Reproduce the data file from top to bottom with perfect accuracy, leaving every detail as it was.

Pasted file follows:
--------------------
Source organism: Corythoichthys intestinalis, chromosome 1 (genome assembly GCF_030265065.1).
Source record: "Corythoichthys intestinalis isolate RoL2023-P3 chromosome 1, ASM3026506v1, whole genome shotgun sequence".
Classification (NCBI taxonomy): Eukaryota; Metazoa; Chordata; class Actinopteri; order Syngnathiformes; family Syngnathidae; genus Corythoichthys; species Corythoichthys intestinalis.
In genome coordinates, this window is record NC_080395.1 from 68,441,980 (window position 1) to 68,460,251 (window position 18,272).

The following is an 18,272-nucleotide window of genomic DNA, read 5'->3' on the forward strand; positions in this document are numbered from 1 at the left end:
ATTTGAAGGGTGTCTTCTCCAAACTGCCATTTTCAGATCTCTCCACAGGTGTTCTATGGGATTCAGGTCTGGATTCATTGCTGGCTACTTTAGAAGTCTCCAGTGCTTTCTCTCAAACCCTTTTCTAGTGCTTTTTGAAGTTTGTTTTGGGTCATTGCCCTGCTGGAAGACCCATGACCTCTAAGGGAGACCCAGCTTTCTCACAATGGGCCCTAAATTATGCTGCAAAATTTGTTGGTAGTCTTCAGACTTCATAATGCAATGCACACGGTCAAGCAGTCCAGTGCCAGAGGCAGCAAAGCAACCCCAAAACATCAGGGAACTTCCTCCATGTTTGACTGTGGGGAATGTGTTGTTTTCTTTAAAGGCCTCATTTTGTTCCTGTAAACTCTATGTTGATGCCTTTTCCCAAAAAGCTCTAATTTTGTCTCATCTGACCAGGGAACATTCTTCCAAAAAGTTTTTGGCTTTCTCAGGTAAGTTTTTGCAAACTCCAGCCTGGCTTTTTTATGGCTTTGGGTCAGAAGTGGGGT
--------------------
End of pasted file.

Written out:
Source organism: Corythoichthys intestinalis, chromosome 1 (genome assembly GCF_030265065.1).
Source record: "Corythoichthys intestinalis isolate RoL2023-P3 chromosome 1, ASM3026506v1, whole genome shotgun sequence".
Classification (NCBI taxonomy): Eukaryota; Metazoa; Chordata; class Actinopteri; order Syngnathiformes; family Syngnathidae; genus Corythoichthys; species Corythoichthys intestinalis.
In genome coordinates, this window is record NC_080395.1 from 68,441,980 (window position 1) to 68,460,251 (window position 18,272).

The following is an 18,272-nucleotide window of genomic DNA, read 5'->3' on the forward strand; positions in this document are numbered from 1 at the left end:
ATTTGAAGGGTGTCTTCTCCAAACTGCCATTTTCAGATCTCTCCACAGGTGTTCTATGGGATTCAGGTCTGGATTCATTGCTGGCTACTTTAGAAGTCTCCAGTGCTTTCTCTCAAACCCTTTTCTAGTGCTTTTTGAAGTTTGTTTTGGGTCATTGCCCTGCTGGAAGACCCATGACCTCTAAGGGAGACCCAGCTTTCTCACAATGGGCCCTAAATTATGCTGCAAAATTTGTTGGTAGTCTTCAGACTTCATAATGCAATGCACACGGTCAAGCAGTCCAGTGCCAGAGGCAGCAAAGCAACCCCAAAACATCAGGGAACTTCCTCCATGTTTGACTGTGGGGAATGTGTTGTTTTCTTTAAAGGCCTCATTTTGTTCCTGTAAACTCTATGTTGATGCCTTTTCCCAAAAAGCTCTAATTTTGTCTCATCTGACCAGGGAACATTCTTCCAAAAAGTTTTTGGCTTTCTCAGGTAAGTTTTTGCAAACTCCAGCCTGGCTTTTTTATGGCTTTGGGTCAGAAGTGGGGT